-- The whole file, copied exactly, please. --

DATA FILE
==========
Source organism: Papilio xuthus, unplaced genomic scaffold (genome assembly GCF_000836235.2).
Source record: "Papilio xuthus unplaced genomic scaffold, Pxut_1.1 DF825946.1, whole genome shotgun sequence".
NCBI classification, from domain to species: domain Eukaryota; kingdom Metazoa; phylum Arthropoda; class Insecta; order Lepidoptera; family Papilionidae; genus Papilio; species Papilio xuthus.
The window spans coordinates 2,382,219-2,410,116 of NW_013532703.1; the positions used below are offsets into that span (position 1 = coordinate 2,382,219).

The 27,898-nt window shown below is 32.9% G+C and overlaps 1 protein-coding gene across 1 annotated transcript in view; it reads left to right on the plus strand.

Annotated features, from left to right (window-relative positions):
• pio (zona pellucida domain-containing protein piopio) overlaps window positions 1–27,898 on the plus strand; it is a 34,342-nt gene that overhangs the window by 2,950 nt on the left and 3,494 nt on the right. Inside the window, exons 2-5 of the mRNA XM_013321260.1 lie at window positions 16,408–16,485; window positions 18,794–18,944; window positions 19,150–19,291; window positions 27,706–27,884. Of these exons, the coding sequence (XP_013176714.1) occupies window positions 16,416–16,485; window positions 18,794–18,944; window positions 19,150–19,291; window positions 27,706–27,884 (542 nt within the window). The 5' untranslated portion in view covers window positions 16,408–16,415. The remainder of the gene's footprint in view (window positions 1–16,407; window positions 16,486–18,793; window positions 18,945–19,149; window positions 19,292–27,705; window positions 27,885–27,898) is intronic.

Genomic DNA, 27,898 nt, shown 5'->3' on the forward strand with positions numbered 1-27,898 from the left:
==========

Source organism: Papilio xuthus, unplaced genomic scaffold (genome assembly GCF_000836235.2).
Source record: "Papilio xuthus unplaced genomic scaffold, Pxut_1.1 DF825946.1, whole genome shotgun sequence".
NCBI classification, from domain to species: domain Eukaryota; kingdom Metazoa; phylum Arthropoda; class Insecta; order Lepidoptera; family Papilionidae; genus Papilio; species Papilio xuthus.
The window spans coordinates 2,382,219-2,410,116 of NW_013532703.1; the positions used below are offsets into that span (position 1 = coordinate 2,382,219).

The 27,898-nt window shown below is 32.9% G+C and overlaps 1 protein-coding gene across 1 annotated transcript in view; it reads left to right on the plus strand.

Annotated features, from left to right (window-relative positions):
• pio (zona pellucida domain-containing protein piopio) overlaps window positions 1–27,898 on the plus strand; it is a 34,342-nt gene that overhangs the window by 2,950 nt on the left and 3,494 nt on the right. Inside the window, exons 2-5 of the mRNA XM_013321260.1 lie at window positions 16,408–16,485; window positions 18,794–18,944; window positions 19,150–19,291; window positions 27,706–27,884. Of these exons, the coding sequence (XP_013176714.1) occupies window positions 16,416–16,485; window positions 18,794–18,944; window positions 19,150–19,291; window positions 27,706–27,884 (542 nt within the window). The 5' untranslated portion in view covers window positions 16,408–16,415. The remainder of the gene's footprint in view (window positions 1–16,407; window positions 16,486–18,793; window positions 18,945–19,149; window positions 19,292–27,705; window positions 27,885–27,898) is intronic.

Genomic DNA, 27,898 nt, shown 5'->3' on the forward strand with positions numbered 1-27,898 from the left: